The small village around the church of San Salvatore on the peninsula of Sinis breaths a quiet atmosphere all year round. Just a few tourists visit the famous hypogeum that lies under the church but in the village itself there is not much to do. The houses are uninhabited, these are the so-called cumbessias, or as the people of Cabras like to call them, domigheddas (small houses). Only once a year, for nine days, in this small hamlet one of the most spectacular events of Sardinia is revived, the Corsa degli Scalzi.
Event: The Corsa degli Scalzi
The first saturday and sunday of september, the last of the nine days, the holy Saviour (San Salvatore, the saviour and healer) is the center of a centuries old tradition. On saturday hundreds of men, clothed in impeccable white dress, come running from Cabras with in their midst the statue of the saint. They all run barefoot and that is why the event is called the Corsa degli Scalzi (literally without shoes, barefooted). That saturday at San Salvatore a feast is held and many people have come from Cabras and from the rest of Sardinia because they want to participate in the event as runner or as spectator. The next day the hundreds of white clad men take the statue of holy Saviour on their shoulders again and run back through the countryside to the church in Cabras where it is handed back to the vicar.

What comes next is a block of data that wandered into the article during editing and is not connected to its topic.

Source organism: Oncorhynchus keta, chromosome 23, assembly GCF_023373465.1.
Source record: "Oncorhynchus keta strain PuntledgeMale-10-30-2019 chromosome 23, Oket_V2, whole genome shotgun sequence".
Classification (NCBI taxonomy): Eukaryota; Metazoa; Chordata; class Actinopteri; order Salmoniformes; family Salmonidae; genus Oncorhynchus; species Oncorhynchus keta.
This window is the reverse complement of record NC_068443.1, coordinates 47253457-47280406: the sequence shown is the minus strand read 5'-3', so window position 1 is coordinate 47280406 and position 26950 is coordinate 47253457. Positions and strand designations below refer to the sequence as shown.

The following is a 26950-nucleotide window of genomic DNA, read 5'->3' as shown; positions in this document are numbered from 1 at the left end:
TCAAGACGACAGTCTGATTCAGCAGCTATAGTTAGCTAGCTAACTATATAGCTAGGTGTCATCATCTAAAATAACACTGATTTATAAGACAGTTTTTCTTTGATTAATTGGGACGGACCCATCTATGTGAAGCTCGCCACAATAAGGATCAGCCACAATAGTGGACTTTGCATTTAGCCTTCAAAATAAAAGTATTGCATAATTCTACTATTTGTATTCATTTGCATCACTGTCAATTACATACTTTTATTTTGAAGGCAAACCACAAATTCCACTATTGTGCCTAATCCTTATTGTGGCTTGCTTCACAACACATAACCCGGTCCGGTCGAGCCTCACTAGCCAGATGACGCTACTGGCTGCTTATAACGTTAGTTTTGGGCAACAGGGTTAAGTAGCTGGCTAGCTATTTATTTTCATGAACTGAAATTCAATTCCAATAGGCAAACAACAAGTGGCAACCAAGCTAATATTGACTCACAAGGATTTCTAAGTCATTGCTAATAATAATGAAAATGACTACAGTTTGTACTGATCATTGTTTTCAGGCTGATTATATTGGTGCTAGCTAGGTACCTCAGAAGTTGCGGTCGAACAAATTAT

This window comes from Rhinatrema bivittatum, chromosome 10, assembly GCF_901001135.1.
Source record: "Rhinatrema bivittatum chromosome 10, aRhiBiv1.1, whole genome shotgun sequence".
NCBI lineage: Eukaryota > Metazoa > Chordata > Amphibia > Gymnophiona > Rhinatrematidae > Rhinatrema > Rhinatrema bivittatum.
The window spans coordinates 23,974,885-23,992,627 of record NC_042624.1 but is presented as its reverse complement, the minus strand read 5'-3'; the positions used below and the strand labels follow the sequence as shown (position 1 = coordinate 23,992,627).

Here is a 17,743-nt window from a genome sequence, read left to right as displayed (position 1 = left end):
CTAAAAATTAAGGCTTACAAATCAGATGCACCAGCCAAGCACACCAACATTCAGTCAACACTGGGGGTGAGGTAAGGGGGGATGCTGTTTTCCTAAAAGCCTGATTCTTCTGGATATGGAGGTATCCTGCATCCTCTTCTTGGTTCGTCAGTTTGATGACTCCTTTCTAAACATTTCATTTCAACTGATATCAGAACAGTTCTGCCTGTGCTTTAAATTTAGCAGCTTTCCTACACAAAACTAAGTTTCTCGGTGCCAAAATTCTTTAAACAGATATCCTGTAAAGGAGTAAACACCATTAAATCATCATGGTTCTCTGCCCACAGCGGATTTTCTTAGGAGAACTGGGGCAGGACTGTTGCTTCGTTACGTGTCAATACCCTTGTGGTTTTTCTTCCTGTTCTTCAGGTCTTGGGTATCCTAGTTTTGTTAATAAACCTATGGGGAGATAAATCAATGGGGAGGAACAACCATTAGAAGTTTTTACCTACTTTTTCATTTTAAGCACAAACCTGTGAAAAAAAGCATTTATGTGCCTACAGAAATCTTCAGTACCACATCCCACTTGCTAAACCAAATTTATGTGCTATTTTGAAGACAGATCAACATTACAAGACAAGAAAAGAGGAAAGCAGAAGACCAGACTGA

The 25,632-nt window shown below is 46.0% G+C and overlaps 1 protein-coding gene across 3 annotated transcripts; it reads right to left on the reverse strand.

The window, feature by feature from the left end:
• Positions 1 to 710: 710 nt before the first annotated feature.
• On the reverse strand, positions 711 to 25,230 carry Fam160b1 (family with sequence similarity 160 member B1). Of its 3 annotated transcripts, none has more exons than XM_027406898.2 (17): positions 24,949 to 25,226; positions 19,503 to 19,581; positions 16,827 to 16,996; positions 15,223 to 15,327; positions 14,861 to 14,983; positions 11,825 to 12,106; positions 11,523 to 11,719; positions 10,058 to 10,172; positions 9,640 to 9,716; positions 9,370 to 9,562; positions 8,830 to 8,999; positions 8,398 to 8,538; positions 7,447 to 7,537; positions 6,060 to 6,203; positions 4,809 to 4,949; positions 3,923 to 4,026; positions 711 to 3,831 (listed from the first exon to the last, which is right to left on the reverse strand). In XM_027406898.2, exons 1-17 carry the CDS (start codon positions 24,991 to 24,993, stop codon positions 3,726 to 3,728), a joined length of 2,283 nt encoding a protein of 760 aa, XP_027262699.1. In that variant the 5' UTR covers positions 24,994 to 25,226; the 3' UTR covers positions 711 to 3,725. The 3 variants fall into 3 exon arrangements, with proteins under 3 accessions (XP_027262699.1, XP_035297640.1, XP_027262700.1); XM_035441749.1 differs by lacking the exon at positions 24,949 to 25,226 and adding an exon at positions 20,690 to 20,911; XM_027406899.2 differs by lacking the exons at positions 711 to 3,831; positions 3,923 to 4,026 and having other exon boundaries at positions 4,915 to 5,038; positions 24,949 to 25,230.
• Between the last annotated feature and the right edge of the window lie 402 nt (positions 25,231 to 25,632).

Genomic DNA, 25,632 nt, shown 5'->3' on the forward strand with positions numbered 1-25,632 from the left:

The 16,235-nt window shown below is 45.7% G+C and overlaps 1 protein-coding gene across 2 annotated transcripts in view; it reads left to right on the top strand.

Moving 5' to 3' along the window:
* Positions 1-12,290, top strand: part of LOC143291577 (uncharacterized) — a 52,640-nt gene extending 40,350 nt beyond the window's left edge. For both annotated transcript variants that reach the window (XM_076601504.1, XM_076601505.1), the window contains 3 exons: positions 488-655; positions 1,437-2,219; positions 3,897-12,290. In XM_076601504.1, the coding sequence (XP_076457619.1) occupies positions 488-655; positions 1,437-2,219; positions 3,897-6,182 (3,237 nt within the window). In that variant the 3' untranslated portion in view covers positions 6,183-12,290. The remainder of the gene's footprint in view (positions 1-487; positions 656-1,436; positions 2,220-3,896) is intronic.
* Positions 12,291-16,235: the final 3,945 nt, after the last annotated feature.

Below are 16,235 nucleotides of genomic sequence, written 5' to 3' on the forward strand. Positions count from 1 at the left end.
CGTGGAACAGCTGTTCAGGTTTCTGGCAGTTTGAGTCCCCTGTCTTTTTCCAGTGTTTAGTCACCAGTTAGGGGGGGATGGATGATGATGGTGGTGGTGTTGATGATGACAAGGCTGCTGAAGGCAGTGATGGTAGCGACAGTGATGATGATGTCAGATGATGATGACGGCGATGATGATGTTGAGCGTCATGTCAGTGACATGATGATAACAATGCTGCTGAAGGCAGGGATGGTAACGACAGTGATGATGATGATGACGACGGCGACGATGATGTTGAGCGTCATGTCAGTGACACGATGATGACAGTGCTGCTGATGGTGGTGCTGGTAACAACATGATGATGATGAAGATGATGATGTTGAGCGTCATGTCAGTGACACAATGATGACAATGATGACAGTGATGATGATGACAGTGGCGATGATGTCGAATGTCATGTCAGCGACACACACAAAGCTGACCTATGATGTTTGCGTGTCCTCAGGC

The origin of this tradition is not really known. It is said that the run represents the escape from the Saracens when their incursions on the island were still frequent. During one such raid in 1506 the men took up the statue of the Saint and fled through the countryside to Cabras to safeguard it from ransacking Arabs. But really during the Spanish rule of Sardinia many religious events and traditions were revived and stimulated, and that is why many of these traditions have a history of about 500 years.